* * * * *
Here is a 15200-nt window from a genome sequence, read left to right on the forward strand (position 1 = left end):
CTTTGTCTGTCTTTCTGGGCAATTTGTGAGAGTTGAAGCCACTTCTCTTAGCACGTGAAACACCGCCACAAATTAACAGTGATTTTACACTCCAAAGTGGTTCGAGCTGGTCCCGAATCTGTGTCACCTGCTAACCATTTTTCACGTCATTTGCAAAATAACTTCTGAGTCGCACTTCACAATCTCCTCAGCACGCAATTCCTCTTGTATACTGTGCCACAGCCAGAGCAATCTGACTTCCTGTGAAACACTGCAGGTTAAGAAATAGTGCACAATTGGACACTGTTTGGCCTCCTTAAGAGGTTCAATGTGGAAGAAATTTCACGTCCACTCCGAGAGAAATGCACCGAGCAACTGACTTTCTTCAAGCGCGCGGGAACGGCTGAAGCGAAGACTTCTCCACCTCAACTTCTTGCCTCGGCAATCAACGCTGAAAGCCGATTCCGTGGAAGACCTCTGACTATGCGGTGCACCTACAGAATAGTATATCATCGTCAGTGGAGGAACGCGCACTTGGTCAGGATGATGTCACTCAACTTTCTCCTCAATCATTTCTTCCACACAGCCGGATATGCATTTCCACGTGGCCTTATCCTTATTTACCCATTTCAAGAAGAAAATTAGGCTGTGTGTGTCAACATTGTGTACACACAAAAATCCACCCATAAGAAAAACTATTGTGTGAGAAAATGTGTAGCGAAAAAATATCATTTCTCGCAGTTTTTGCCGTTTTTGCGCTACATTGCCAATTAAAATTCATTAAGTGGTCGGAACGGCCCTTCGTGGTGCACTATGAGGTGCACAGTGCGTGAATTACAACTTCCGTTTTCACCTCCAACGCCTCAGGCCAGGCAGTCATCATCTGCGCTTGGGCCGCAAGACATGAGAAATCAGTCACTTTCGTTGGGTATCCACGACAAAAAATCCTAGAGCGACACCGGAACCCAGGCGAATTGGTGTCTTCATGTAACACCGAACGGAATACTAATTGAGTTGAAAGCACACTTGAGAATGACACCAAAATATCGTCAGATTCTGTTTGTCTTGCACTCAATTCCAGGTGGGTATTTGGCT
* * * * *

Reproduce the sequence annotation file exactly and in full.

Here is a 15200-nt window from a genome sequence, read left to right on the forward strand (position 1 = left end):
CTTTGTCTGTCTTTCTGGGCAATTTGTGAGAGTTGAAGCCACTTCTCTTAGCACGTGAAACACCGCCACAAATTAACAGTGATTTTACACTCCAAAGTGGTTCGAGCTGGTCCCGAATCTGTGTCACCTGCTAACCATTTTTCACGTCATTTGCAAAATAACTTCTGAGTCGCACTTCACAATCTCCTCAGCACGCAATTCCTCTTGTATACTGTGCCACAGCCAGAGCAATCTGACTTCCTGTGAAACACTGCAGGTTAAGAAATAGTGCACAATTGGACACTGTTTGGCCTCCTTAAGAGGTTCAATGTGGAAGAAATTTCACGTCCACTCCGAGAGAAATGCACCGAGCAACTGACTTTCTTCAAGCGCGCGGGAACGGCTGAAGCGAAGACTTCTCCACCTCAACTTCTTGCCTCGGCAATCAACGCTGAAAGCCGATTCCGTGGAAGACCTCTGACTATGCGGTGCACCTACAGAATAGTATATCATCGTCAGTGGAGGAACGCGCACTTGGTCAGGATGATGTCACTCAACTTTCTCCTCAATCATTTCTTCCACACAGCCGGATATGCATTTCCACGTGGCCTTATCCTTATTTACCCATTTCAAGAAGAAAATTAGGCTGTGTGTGTCAACATTGTGTACACACAAAAATCCACCCATAAGAAAAACTATTGTGTGAGAAAATGTGTAGCGAAAAAATATCATTTCTCGCAGTTTTTGCCGTTTTTGCGCTACATTGCCAATTAAAATTCATTAAGTGGTCGGAACGGCCCTTCGTGGTGCACTATGAGGTGCACAGTGCGTGAATTACAACTTCCGTTTTCACCTCCAACGCCTCAGGCCAGGCAGTCATCATCTGCGCTTGGGCCGCAAGACATGAGAAATCAGTCACTTTCGTTGGGTATCCACGACAAAAAATCCTAGAGCGACACCGGAACCCAGGCGAATTGGTGTCTTCATGTAACACCGAACGGAATACTAATTGAGTTGAAAGCACACTTGAGAATGACACCAAAATATCGTCAGATTCTGTTTGTCTTGCACTCAATTCCAGGTGGGTATTTGGCT